Lawmaker petitions Pompeo on delayed Russia sanctions
The chairman of a House Oversight subcommittee is seeking answers after it took the Trump administration nearly nine months to impose legally mandated sanctions on Russia for its use of chemical weapons.
Late on August 1, the White House quietly announced that President Donald Trump had signed an executive order to impose a second round of sanctions on Russia for the poisoning of an ex-spy and his daughter on British soil in March 2018. The new sanctions, required under the Chemical and Biological Weapons Control and Warfare Elimination Act of 1991, came months after the State Department confirmed that Russia was not in compliance with the terms of the law.
In a pair of letters first obtained by CNN, Rep. Stephen Lynch, chairman of the House Oversight Subcommittee on National Security, has requested information from Secretary of State Mike Pompeo about the delay and scope of this second round of sanctions.
In the first letter, dated August 5, the Massachusetts Democrat requested information on who authorized the first round of sanctions, who determined Russia was not in compliance with the CBW Act in November 2018, a copy of the sanctions recommendations sent to the White House, a list of White House and State Department officials who approved the second round of sanctions, a transcript of Trump’s call with Russian President Vladimir Putin at the end of July, and several other records.
A State Department official told CNN Tuesday that responses to Lynch’s letters were expected to go out that day.
“The Trump administration’s failure to impose these sanctions in a timely manner, despite your Department’s stated intent to do so and the repeated urging of both Republican and Democratic members of Congress, raises serious questions about President Trump’s commitment to hold Russia accountable for its use of chemical weapons,” Lynch wrote in the first letter.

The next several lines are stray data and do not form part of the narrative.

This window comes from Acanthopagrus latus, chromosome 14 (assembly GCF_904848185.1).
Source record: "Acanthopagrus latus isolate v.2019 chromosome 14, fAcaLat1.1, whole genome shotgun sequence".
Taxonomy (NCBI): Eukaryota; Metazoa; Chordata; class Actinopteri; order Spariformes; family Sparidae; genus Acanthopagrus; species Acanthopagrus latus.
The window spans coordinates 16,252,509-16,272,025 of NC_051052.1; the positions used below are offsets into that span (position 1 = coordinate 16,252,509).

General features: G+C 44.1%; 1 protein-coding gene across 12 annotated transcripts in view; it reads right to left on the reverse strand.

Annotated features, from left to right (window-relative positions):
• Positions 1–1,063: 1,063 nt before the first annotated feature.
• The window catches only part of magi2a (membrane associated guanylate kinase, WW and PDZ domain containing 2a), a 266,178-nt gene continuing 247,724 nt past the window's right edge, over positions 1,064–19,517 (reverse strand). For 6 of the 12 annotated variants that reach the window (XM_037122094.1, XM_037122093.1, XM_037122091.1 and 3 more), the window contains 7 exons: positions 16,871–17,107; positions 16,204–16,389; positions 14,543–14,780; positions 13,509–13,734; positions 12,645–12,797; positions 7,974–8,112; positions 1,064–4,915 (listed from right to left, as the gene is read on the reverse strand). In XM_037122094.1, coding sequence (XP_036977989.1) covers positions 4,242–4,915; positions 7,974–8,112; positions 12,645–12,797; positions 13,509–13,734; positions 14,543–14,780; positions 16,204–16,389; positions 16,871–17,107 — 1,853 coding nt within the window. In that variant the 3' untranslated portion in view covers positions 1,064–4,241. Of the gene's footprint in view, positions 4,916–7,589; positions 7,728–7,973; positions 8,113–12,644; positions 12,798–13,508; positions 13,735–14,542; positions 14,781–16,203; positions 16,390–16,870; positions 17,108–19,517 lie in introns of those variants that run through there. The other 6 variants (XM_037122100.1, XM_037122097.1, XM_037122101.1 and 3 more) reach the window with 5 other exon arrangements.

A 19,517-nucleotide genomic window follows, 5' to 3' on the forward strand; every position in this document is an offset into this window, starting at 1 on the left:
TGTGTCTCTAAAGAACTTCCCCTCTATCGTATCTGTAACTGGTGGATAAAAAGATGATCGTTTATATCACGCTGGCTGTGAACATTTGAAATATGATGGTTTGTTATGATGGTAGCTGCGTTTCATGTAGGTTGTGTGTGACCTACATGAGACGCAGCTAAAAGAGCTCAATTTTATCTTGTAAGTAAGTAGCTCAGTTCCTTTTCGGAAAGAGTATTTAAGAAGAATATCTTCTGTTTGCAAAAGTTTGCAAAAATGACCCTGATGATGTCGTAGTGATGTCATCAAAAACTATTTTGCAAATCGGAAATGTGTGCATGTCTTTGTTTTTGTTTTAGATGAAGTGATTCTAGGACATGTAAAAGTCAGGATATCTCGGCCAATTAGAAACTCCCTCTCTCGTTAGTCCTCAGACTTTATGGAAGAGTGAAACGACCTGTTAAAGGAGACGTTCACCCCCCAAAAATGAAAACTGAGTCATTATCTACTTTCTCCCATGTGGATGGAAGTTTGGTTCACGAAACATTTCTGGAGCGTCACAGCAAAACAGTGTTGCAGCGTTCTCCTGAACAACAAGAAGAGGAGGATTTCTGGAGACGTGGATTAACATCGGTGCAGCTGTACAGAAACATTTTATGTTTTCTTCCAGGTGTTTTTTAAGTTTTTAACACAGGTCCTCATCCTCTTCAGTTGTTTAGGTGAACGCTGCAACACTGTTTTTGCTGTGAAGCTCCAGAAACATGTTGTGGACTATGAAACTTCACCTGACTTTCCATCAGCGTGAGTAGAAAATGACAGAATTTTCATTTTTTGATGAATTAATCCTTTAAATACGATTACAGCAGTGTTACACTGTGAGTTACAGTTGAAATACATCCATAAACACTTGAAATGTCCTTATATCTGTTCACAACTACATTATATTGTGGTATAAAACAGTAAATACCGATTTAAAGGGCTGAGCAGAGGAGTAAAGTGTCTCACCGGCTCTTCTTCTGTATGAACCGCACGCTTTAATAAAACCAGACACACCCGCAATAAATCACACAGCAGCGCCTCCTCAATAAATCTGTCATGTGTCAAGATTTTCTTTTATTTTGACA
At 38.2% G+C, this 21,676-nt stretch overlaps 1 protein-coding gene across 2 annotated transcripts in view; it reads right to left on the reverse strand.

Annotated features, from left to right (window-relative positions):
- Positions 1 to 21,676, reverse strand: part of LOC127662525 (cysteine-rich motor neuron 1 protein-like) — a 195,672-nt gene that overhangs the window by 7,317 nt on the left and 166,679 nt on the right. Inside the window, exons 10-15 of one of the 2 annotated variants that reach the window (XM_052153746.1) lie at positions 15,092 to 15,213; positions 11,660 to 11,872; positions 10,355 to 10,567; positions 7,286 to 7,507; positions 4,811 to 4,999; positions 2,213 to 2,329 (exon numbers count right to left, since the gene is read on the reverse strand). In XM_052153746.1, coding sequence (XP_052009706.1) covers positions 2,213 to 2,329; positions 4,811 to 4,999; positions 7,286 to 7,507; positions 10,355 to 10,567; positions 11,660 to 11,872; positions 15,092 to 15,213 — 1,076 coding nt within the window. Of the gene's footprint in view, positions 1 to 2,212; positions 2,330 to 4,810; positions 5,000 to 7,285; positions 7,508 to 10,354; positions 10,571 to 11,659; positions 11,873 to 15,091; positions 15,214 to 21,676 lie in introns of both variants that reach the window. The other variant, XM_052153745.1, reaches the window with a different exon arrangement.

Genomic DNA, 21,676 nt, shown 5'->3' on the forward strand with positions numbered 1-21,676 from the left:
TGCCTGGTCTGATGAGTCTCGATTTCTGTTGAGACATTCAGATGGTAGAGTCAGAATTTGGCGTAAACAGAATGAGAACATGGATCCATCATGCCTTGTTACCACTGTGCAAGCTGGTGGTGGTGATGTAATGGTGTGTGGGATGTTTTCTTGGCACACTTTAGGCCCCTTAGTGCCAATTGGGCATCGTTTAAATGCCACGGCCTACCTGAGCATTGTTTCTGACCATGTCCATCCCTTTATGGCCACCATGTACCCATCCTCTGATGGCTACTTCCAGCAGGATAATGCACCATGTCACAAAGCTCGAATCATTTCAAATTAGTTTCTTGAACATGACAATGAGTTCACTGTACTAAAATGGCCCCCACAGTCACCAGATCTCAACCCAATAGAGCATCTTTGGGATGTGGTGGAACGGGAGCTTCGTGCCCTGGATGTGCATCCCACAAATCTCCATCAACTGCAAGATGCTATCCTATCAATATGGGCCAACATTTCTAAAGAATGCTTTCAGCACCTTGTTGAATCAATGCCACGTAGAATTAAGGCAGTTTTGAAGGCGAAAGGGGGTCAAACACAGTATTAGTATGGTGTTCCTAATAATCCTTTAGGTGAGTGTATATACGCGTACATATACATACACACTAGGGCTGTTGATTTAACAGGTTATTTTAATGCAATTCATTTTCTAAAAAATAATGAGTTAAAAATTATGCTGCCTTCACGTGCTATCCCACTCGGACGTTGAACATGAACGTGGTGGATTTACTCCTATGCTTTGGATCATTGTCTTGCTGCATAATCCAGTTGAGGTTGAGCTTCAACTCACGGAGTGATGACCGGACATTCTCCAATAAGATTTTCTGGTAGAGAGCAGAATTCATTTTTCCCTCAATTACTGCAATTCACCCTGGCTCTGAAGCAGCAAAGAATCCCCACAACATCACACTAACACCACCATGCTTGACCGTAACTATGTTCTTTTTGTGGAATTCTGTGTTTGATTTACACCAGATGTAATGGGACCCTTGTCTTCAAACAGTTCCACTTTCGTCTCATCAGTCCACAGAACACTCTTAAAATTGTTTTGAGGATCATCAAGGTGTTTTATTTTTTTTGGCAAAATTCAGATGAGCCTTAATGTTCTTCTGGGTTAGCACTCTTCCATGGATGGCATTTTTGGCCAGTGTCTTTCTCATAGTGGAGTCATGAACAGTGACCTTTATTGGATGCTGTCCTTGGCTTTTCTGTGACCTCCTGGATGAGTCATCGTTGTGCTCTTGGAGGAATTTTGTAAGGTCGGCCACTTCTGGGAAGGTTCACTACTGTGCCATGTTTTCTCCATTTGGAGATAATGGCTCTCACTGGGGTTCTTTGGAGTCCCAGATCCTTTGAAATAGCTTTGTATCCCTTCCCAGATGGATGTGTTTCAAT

“These delays only serve to embolden those responsible, invite future attacks, and weaken the credibility of the United States,” he wrote.
Lynch sent a second letter to Pompeo on Monday after the State Department did not provide the requested information by the congressman’s August 23 deadline. In that missive, Lynch reiterated his call for information and expressed concern about the reportedly limited scope of the new sanctions.
“According to former officials from the National Security Council, State Department, and Department of Treasury, these sanctions, while long-overdue, are ‘insignifcant’ and will ‘put barely a scratch’ on the Russian economy,” Lynch wrote. “Your Department has claimed on multiple occasions that ‘we condemn in the strongest possible terms the use of chemical weapons anywhere, by anyone, under any circumstances.’ These words ring hollow if they are not enforced through timely, meaningful sanctions and remedial action.”
The imposition of the second round of sanctions came after months of congressional pressure, including a letter from the top Democrat and Republican on the House Foreign Affairs Committee. Reps. Eliot Engel, a New York Democrat, and Michael McCaul, a Texas Republican, warned that a failure to add the sanctions “is unacceptable and would necessitate that Congress take corrective action.”
In August 2018, the United States imposed a first round of sanctions on certain technology under the CBW Act in response to Russia’s poisoning of Sergei Skripal and his daughter, Yulia, with the banned Russian-made nerve agent Novichok. The Kremlin has denied involvement in the attack. The US also expelled 60 Russian diplomats and closed a Russian consulate in response.
Following the initial sanctions, Russia had 90 days to certify to the US that it is no longer using chemical weapons, and allow inspectors in to prove it — or it would face a much tougher set of sanctions, that could affecting banking, trade or even diplomatic relations.
The State Department announced in early November 2018 that Russia had failed to meet these terms, but rather than announcing the next round of sanctions, the spokesperson at the time said that they were “consulting with Congress regarding next steps as required.” A Senate aide said it was widely known among Democrats and Republicans working on sanctions that Trump was angry when the Treasury and State departments made that noncompliance determination. Trump, who has sought to warm relations with Moscow despite its continued misbehaviors, spoke with Putin a day before imposing the second round of sanctions. Neither the American nor the Russian statement about the call mentioned any discussion of the sanctions.
CNN’s Nicole Gaouette and Veronica Stracqualursi contributed to this report.